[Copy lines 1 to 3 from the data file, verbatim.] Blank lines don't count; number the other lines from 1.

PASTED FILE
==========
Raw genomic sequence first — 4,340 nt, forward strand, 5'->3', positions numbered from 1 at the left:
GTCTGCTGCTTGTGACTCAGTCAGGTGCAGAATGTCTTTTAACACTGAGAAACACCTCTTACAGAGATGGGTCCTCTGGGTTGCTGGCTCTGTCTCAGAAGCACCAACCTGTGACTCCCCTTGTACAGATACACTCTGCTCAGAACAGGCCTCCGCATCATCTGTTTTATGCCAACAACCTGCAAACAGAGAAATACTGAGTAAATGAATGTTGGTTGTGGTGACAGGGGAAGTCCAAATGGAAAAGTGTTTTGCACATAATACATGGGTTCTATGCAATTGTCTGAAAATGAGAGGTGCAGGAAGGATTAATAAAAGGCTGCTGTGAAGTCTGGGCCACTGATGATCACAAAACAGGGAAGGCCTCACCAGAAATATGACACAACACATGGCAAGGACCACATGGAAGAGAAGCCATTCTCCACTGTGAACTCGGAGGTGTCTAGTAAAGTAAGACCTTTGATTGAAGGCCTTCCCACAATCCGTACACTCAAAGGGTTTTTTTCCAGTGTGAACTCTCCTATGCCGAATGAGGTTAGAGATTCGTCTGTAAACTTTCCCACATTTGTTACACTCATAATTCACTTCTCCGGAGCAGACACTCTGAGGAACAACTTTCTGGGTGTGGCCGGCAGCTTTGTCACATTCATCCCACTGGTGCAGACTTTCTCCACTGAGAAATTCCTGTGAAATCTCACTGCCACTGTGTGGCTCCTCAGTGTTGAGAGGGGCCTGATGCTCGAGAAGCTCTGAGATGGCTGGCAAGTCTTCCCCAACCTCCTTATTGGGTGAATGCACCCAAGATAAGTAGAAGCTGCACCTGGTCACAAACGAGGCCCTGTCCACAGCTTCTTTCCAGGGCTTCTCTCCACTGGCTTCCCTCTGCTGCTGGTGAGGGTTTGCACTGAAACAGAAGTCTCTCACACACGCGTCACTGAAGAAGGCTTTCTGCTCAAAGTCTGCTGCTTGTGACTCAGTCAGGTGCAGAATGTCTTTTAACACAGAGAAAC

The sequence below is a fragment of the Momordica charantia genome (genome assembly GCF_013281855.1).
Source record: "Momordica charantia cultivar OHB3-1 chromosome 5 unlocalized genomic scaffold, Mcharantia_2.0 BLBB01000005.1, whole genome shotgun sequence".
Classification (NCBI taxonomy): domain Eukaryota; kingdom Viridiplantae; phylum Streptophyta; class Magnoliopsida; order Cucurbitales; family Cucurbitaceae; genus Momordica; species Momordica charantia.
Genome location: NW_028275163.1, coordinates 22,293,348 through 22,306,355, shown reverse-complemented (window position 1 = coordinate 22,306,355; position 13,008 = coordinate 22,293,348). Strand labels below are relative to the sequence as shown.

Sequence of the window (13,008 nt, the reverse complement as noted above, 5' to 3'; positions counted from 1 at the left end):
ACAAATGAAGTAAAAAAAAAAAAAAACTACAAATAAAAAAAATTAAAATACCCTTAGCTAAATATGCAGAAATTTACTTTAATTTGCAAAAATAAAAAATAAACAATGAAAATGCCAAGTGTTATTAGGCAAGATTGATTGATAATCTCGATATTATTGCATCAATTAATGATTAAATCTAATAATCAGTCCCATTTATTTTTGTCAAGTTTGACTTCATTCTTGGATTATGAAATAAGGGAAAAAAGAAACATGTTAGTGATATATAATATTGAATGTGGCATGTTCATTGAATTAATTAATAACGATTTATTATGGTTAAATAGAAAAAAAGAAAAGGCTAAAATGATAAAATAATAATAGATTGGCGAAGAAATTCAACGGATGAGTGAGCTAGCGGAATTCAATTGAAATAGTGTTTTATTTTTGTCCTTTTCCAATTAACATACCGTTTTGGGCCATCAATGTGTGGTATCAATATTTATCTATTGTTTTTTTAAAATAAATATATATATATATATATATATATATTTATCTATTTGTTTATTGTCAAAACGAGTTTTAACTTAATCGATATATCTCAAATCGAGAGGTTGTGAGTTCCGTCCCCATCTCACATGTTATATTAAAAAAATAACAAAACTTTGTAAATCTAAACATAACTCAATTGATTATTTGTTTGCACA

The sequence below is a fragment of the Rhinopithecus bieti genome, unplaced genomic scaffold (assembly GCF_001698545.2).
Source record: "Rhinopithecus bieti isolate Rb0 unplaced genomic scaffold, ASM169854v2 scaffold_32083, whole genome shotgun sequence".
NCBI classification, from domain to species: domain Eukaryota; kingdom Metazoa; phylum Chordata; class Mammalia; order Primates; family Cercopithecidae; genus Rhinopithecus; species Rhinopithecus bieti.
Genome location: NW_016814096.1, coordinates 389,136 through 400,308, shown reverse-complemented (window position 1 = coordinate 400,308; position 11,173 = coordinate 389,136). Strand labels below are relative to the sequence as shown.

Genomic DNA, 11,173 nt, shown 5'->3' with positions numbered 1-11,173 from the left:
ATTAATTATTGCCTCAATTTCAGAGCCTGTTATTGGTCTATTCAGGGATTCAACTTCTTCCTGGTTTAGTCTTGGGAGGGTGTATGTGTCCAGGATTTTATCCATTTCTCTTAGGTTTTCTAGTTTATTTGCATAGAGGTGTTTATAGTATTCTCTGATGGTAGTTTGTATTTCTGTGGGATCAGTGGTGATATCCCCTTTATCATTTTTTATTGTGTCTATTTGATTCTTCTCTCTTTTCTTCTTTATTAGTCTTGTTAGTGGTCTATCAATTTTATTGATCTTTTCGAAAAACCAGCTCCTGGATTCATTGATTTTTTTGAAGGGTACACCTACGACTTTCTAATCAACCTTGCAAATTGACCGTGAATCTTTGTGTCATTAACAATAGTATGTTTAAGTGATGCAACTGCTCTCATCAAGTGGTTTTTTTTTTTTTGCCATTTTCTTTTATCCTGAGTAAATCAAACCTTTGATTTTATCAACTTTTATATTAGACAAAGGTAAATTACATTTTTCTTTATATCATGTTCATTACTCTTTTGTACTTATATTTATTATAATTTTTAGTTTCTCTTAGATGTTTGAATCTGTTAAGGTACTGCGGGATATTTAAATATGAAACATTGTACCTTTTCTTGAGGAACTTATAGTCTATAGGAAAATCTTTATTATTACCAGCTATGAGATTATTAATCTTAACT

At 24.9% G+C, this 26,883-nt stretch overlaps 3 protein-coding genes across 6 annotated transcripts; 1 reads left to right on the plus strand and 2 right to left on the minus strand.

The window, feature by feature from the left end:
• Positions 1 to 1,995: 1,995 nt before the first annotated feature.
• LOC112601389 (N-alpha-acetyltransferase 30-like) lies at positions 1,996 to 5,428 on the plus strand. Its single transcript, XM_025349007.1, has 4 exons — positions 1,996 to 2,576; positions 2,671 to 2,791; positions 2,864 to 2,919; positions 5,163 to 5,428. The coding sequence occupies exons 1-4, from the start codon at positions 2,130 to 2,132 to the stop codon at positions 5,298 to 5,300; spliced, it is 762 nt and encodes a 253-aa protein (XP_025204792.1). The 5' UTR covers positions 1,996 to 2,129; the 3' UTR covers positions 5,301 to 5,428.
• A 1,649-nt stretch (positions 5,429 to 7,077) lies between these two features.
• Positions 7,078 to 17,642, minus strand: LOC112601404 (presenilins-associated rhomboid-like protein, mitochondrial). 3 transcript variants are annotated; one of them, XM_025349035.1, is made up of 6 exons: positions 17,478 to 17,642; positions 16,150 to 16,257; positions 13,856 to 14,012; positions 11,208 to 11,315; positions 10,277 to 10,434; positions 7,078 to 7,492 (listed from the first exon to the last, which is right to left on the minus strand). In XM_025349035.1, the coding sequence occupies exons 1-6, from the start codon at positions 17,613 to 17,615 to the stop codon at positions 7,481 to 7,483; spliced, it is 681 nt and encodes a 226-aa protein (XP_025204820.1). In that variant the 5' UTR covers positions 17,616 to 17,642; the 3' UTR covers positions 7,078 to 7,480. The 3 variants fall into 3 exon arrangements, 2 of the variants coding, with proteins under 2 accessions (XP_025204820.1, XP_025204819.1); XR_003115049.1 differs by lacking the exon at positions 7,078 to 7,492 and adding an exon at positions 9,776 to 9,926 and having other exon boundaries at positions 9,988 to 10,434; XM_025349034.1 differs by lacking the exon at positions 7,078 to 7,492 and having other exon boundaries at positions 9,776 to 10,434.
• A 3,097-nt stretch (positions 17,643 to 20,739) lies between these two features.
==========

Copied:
Raw genomic sequence first — 4,340 nt, forward strand, 5'->3', positions numbered from 1 at the left:
GTCTGCTGCTTGTGACTCAGTCAGGTGCAGAATGTCTTTTAACACTGAGAAACACCTCTTACAGAGATGGGTCCTCTGGGTTGCTGGCTCTGTCTCAGAAGCACCAACCTGTGACTCCCCTTGTACAGATACACTCTGCTCAGAACAGGCCTCCGCATCATCTGTTTTATGCCAACAACCTGCAAACAGAGAAATACTGAGTAAATGAATGTTGGTTGTGGTGACAGGGGAAGTCCAAATGGAAAAGTGTTTTGCACATAATACATGGGTTCTATGCAATTGTCTGAAAATGAGAGGTGCAGGAAGGATTAATAAAAGGCTGCTGTGAAGTCTGGGCCACTGATGATCACAAAACAGGGAAGGCCTCACCAGAAATATGACACAACACATGGCAAGGACCACATGGAAGAGAAGCCATTCTCCACTGTGAACTCGGAGGTGTCTAGTAAAGTAAGACCTTTGATTGAAGGCCTTCCCACAATCCGTACACTCAAAGGGTTTTTTTCCAGTGTGAACTCTCCTATGCCGAATGAGGTTAGAGATTCGTCTGTAAACTTTCCCACATTTGTTACACTCATAATTCACTTCTCCGGAGCAGACACTCTGAGGAACAACTTTCTGGGTGTGGCCGGCAGCTTTGTCACATTCATCCCACTGGTGCAGACTTTCTCCACTGAGAAATTCCTGTGAAATCTCACTGCCACTGTGTGGCTCCTCAGTGTTGAGAGGGGCCTGATGCTCGAGAAGCTCTGAGATGGCTGGCAAGTCTTCCCCAACCTCCTTATTGGGTGAATGCACCCAAGATAAGTAGAAGCTGCACCTGGTCACAAACGAGGCCCTGTCCACAGCTTCTTTCCAGGGCTTCTCTCCACTGGCTTCCCTCTGCTGCTGGTGAGGGTTTGCACTGAAACAGAAGTCTCTCACACACGCGTCACTGAAGAAGGCTTTCTGCTCAAAGTCTGCTGCTTGTGACTCAGTCAGGTGCAGAATGTCTTTTAACACAGAGAAAC

The sequence below is a fragment of the Momordica charantia genome (genome assembly GCF_013281855.1).